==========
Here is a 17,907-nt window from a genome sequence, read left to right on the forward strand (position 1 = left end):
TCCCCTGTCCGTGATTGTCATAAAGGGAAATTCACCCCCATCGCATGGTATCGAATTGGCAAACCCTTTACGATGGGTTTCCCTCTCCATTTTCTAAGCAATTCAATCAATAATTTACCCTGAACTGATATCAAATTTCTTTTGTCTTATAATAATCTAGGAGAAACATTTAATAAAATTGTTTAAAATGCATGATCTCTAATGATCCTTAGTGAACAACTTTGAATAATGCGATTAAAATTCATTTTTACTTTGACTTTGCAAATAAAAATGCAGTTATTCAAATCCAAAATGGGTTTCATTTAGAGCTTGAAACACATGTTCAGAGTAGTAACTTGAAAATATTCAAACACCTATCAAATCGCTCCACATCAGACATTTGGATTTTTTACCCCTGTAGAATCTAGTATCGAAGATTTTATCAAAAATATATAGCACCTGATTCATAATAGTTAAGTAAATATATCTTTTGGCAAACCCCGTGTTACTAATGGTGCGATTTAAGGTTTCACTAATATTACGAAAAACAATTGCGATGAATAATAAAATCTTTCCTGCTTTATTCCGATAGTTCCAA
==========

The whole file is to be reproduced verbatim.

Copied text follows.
Here is a 17,907-nt window from a genome sequence, read left to right on the forward strand (position 1 = left end):
TCCCCTGTCCGTGATTGTCATAAAGGGAAATTCACCCCCATCGCATGGTATCGAATTGGCAAACCCTTTACGATGGGTTTCCCTCTCCATTTTCTAAGCAATTCAATCAATAATTTACCCTGAACTGATATCAAATTTCTTTTGTCTTATAATAATCTAGGAGAAACATTTAATAAAATTGTTTAAAATGCATGATCTCTAATGATCCTTAGTGAACAACTTTGAATAATGCGATTAAAATTCATTTTTACTTTGACTTTGCAAATAAAAATGCAGTTATTCAAATCCAAAATGGGTTTCATTTAGAGCTTGAAACACATGTTCAGAGTAGTAACTTGAAAATATTCAAACACCTATCAAATCGCTCCACATCAGACATTTGGATTTTTTACCCCTGTAGAATCTAGTATCGAAGATTTTATCAAAAATATATAGCACCTGATTCATAATAGTTAAGTAAATATATCTTTTGGCAAACCCCGTGTTACTAATGGTGCGATTTAAGGTTTCACTAATATTACGAAAAACAATTGCGATGAATAATAAAATCTTTCCTGCTTTATTCCGATAGTTCCAA